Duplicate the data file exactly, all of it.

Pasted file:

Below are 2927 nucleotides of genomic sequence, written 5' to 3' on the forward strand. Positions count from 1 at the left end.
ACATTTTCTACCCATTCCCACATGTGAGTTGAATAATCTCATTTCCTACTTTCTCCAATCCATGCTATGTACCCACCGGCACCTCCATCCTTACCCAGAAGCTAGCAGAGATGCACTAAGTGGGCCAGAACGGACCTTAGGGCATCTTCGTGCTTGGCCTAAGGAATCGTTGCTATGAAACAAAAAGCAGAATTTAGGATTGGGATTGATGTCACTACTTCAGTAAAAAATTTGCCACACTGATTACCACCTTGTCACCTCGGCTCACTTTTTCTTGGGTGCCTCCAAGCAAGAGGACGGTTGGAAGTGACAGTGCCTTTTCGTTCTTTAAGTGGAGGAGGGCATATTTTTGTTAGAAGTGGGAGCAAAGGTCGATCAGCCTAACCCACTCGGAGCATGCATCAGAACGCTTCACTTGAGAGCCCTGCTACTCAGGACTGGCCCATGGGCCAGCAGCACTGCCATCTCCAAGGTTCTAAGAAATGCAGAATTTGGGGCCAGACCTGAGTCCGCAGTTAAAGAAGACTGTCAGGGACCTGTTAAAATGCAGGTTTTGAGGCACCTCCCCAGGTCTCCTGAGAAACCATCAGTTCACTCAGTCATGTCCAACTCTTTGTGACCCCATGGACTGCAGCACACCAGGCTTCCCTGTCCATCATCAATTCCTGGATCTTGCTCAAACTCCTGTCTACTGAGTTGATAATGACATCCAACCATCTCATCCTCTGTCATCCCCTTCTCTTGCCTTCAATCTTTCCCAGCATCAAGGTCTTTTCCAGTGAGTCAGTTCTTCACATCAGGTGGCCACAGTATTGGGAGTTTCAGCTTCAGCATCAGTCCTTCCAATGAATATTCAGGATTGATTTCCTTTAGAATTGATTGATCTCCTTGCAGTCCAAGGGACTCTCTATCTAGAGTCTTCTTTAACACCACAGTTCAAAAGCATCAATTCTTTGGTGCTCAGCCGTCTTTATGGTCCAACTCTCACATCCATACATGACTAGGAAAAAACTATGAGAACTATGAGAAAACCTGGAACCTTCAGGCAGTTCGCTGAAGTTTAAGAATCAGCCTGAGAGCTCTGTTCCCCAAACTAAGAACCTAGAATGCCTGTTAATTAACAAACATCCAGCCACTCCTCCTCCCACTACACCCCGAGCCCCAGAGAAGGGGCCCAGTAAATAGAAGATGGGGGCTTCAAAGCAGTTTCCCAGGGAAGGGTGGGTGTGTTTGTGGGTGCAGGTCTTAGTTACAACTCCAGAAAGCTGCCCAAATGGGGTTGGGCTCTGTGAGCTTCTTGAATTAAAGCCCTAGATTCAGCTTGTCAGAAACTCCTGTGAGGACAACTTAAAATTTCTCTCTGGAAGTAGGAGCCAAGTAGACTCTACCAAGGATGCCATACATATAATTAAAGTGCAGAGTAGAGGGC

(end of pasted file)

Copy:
Below are 2927 nucleotides of genomic sequence, written 5' to 3' on the forward strand. Positions count from 1 at the left end.
ACATTTTCTACCCATTCCCACATGTGAGTTGAATAATCTCATTTCCTACTTTCTCCAATCCATGCTATGTACCCACCGGCACCTCCATCCTTACCCAGAAGCTAGCAGAGATGCACTAAGTGGGCCAGAACGGACCTTAGGGCATCTTCGTGCTTGGCCTAAGGAATCGTTGCTATGAAACAAAAAGCAGAATTTAGGATTGGGATTGATGTCACTACTTCAGTAAAAAATTTGCCACACTGATTACCACCTTGTCACCTCGGCTCACTTTTTCTTGGGTGCCTCCAAGCAAGAGGACGGTTGGAAGTGACAGTGCCTTTTCGTTCTTTAAGTGGAGGAGGGCATATTTTTGTTAGAAGTGGGAGCAAAGGTCGATCAGCCTAACCCACTCGGAGCATGCATCAGAACGCTTCACTTGAGAGCCCTGCTACTCAGGACTGGCCCATGGGCCAGCAGCACTGCCATCTCCAAGGTTCTAAGAAATGCAGAATTTGGGGCCAGACCTGAGTCCGCAGTTAAAGAAGACTGTCAGGGACCTGTTAAAATGCAGGTTTTGAGGCACCTCCCCAGGTCTCCTGAGAAACCATCAGTTCACTCAGTCATGTCCAACTCTTTGTGACCCCATGGACTGCAGCACACCAGGCTTCCCTGTCCATCATCAATTCCTGGATCTTGCTCAAACTCCTGTCTACTGAGTTGATAATGACATCCAACCATCTCATCCTCTGTCATCCCCTTCTCTTGCCTTCAATCTTTCCCAGCATCAAGGTCTTTTCCAGTGAGTCAGTTCTTCACATCAGGTGGCCACAGTATTGGGAGTTTCAGCTTCAGCATCAGTCCTTCCAATGAATATTCAGGATTGATTTCCTTTAGAATTGATTGATCTCCTTGCAGTCCAAGGGACTCTCTATCTAGAGTCTTCTTTAACACCACAGTTCAAAAGCATCAATTCTTTGGTGCTCAGCCGTCTTTATGGTCCAACTCTCACATCCATACATGACTAGGAAAAAACTATGAGAACTATGAGAAAACCTGGAACCTTCAGGCAGTTCGCTGAAGTTTAAGAATCAGCCTGAGAGCTCTGTTCCCCAAACTAAGAACCTAGAATGCCTGTTAATTAACAAACATCCAGCCACTCCTCCTCCCACTACACCCCGAGCCCCAGAGAAGGGGCCCAGTAAATAGAAGATGGGGGCTTCAAAGCAGTTTCCCAGGGAAGGGTGGGTGTGTTTGTGGGTGCAGGTCTTAGTTACAACTCCAGAAAGCTGCCCAAATGGGGTTGGGCTCTGTGAGCTTCTTGAATTAAAGCCCTAGATTCAGCTTGTCAGAAACTCCTGTGAGGACAACTTAAAATTTCTCTCTGGAAGTAGGAGCCAAGTAGACTCTACCAAGGATGCCATACATATAATTAAAGTGCAGAGTAGAGGGC